UK Gay Liberation Front: Che guvera interesting facts from History
Gay Liberation Front (GLF) was the name of a number of gay liberation groups, the first of which was formed in New York City in 1969, immediately after the Stonewall riots.
But : The UK Gay Liberation Front existed between 1970–1973. Its first meeting was held in the basement of the London School of Economics on 13 October 1970. Bob Mellors and Aubrey Walter had seen the effect of the GLF in the United States and created a parallel movement based on revolutionary politics.
By 1971, the UK GLF was recognized as a political movement in the national press, holding weekly meetings of 200 to 300 people. The GLF Manifesto was published, and a series of high-profile direct actions were carried out, such as the disruption of the launch of the Church-based morality campaign, Festival of Light.
The disruption of the opening of the 1971 Festival of Light was the best organised GLF action. The first meeting of the Festival of Light was organised by Mary Whitehouse at Methodist Central Hall.
Amongst GLF members taking part in this protest were the "Radical Feminists", a group of gender non-conforming males in drag, who invaded and spontaneously kissed each other; others released mice, sounded horns, and unveiled banners, and a contingent dressed as workmen obtained access to the basement and shut off the lights.
Easter 1972 saw the Gay Lib annual conference held in the Guild of Students building at the University of Birmingham. By 1974, internal disagreements had led to the movement's splintering.
Organizations that spun off from the movement included the London Lesbian and Gay Switchboard, Gay News, and Icebreakers. The GLF Information Service continued for a few further years providing gay related resources.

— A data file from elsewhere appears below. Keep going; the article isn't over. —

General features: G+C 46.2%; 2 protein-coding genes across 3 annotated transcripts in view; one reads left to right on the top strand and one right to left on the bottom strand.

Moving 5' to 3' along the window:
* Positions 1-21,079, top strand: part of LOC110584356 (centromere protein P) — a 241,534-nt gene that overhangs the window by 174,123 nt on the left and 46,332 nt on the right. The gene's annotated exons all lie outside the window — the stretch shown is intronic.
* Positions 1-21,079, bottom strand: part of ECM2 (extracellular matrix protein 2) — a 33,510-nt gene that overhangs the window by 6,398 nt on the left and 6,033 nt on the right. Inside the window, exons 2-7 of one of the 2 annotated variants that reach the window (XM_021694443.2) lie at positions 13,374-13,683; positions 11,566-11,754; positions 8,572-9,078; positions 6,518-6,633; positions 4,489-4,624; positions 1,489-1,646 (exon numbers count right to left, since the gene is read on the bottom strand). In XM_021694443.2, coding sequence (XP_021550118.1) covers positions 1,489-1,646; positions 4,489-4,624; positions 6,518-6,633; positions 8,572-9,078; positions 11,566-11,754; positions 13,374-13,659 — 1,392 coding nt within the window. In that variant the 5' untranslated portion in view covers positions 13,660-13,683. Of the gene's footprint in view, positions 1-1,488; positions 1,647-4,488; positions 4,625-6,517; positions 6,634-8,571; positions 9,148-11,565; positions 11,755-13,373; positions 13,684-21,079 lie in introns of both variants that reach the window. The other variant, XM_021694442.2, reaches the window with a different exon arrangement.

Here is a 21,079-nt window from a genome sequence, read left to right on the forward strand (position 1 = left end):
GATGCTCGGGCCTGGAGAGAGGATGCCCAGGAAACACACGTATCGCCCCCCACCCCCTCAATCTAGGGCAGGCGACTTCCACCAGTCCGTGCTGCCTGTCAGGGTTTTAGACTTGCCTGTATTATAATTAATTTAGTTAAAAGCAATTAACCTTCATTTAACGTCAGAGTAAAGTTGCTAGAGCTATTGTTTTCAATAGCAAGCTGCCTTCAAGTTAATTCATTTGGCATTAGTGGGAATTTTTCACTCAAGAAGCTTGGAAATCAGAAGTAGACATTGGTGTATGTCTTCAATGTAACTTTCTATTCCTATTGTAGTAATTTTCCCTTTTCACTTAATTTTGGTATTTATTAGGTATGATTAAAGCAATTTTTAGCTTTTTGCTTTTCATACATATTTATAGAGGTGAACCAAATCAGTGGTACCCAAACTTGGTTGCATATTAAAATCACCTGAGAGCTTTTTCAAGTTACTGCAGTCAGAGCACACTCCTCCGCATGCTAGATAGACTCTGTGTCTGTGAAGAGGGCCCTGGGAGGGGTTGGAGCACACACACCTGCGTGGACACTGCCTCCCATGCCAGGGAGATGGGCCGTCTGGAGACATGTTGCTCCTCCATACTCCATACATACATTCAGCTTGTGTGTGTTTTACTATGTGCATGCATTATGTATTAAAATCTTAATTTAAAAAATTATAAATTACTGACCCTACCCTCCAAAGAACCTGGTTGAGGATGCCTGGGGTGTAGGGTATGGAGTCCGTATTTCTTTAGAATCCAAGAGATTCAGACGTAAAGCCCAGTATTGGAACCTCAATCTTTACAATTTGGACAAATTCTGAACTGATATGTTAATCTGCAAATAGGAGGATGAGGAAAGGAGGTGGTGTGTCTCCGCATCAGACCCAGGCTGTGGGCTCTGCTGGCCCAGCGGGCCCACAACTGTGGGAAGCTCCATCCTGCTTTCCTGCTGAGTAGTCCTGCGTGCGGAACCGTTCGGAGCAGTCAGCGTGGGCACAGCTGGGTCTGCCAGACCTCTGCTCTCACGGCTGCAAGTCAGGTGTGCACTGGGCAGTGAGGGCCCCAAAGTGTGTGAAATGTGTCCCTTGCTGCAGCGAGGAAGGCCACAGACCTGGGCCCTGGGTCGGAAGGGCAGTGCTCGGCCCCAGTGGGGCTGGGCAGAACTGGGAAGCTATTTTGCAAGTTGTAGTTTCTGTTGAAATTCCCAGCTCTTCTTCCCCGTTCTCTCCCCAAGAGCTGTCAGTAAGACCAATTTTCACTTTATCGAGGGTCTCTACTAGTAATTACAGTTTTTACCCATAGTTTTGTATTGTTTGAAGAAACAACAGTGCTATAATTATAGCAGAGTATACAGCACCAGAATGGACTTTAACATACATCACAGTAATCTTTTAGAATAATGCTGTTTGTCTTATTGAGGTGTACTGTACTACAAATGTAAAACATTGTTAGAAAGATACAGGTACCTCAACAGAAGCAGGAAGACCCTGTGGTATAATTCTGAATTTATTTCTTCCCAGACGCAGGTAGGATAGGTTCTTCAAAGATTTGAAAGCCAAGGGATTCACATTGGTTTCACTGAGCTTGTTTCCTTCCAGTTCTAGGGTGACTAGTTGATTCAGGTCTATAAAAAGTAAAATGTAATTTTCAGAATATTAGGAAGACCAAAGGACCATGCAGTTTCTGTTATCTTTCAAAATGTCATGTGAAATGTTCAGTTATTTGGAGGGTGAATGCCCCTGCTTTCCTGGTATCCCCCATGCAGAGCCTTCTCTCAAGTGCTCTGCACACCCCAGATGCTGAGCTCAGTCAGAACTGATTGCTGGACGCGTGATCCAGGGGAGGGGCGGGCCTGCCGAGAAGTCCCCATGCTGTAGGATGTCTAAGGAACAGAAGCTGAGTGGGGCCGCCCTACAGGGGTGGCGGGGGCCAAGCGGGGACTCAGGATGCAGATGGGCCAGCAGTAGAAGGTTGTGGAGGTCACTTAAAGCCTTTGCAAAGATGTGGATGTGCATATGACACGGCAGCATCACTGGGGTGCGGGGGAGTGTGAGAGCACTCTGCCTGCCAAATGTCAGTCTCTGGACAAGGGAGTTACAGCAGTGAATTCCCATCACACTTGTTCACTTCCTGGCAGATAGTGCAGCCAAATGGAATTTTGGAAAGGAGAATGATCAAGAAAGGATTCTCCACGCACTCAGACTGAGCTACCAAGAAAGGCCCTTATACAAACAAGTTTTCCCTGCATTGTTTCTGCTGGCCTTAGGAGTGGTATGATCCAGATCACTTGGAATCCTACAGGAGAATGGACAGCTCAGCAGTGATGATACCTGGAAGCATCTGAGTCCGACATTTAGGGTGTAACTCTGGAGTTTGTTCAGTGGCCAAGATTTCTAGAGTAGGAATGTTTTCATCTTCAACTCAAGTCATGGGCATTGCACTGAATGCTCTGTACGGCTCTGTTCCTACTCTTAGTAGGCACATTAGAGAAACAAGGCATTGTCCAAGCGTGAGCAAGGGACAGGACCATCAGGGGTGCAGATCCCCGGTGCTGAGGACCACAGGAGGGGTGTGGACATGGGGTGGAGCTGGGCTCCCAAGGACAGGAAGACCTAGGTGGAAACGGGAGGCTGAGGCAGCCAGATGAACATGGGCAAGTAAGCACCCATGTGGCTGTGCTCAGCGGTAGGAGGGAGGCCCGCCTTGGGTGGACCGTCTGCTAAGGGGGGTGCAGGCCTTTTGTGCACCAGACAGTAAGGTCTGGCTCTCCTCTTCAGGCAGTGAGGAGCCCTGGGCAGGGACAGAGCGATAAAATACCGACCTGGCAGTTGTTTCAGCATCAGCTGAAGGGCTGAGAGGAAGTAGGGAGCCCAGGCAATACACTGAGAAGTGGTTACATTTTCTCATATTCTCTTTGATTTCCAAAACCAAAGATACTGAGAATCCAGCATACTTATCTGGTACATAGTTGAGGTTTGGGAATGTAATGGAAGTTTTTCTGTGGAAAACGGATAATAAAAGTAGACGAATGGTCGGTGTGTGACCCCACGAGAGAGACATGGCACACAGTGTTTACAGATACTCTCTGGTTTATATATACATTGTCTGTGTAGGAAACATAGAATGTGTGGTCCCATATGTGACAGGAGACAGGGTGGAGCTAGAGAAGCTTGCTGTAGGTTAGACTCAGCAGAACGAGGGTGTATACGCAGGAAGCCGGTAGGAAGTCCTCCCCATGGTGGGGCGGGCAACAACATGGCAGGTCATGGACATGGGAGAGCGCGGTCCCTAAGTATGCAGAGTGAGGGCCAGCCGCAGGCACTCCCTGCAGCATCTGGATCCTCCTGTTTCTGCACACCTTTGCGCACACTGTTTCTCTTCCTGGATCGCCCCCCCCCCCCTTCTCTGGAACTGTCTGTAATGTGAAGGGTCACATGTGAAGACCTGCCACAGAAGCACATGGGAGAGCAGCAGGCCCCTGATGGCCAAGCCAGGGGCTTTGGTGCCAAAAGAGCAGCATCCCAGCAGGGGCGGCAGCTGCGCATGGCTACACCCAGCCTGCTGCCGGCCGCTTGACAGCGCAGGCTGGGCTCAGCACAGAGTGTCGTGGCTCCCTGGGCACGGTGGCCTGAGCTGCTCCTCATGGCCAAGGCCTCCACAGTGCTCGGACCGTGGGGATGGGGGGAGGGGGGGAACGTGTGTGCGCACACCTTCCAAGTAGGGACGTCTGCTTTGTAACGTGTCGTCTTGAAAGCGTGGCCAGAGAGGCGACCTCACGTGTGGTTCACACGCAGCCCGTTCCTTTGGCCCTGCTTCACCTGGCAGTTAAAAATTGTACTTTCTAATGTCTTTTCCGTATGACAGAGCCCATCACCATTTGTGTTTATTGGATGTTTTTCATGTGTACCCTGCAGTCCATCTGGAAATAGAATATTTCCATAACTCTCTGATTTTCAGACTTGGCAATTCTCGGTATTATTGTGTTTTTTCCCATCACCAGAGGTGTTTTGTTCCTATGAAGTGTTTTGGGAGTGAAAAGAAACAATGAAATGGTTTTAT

GLF branches had been set up in some provincial British towns (e.g., Birmingham, Bradford, Bristol, Leeds, and Leicester) and some survived for a few years longer. The Leicester Gay Liberation Front founded by Jeff Martin was noted for its involvement in the setting up of the local "Gayline", which is still active today and has received funding from the National Lottery.
They also carried out a high-profile campaign against the local paper, the Leicester Mercury, which refused to advertise Gayline's services at the time.
The papers of the GLF are among the Hall-Carpenter Archives at the London School of Economics. Several members of the GLF, including Peter Tatchell, continued campaigning beyond the 1970s under the organisation of OutRage!, which was founded in 1990 and dissolved in 2011, using similar tactics to the GLF (such as "zaps" and performance protest) to attract a significant level of media interest and controversy.
It was at this point that a divide emerged within the gay activist movement, mainly due to a difference in ideologies, after which a number of groups including Organization for Lesbian and Gay Alliance (OLGA), the Lesbian Avengers, Sisters of Perpetual Indulgence, Dykes And Faggots Together (DAFT),
Queer Nation, Stonewall (which focused on lobbying tactics) and OutRage! co-existed. These groups were very influential following the HIV/AIDS pandemic of the 1980s and 1990s and the violence against lesbians and gay men that followed.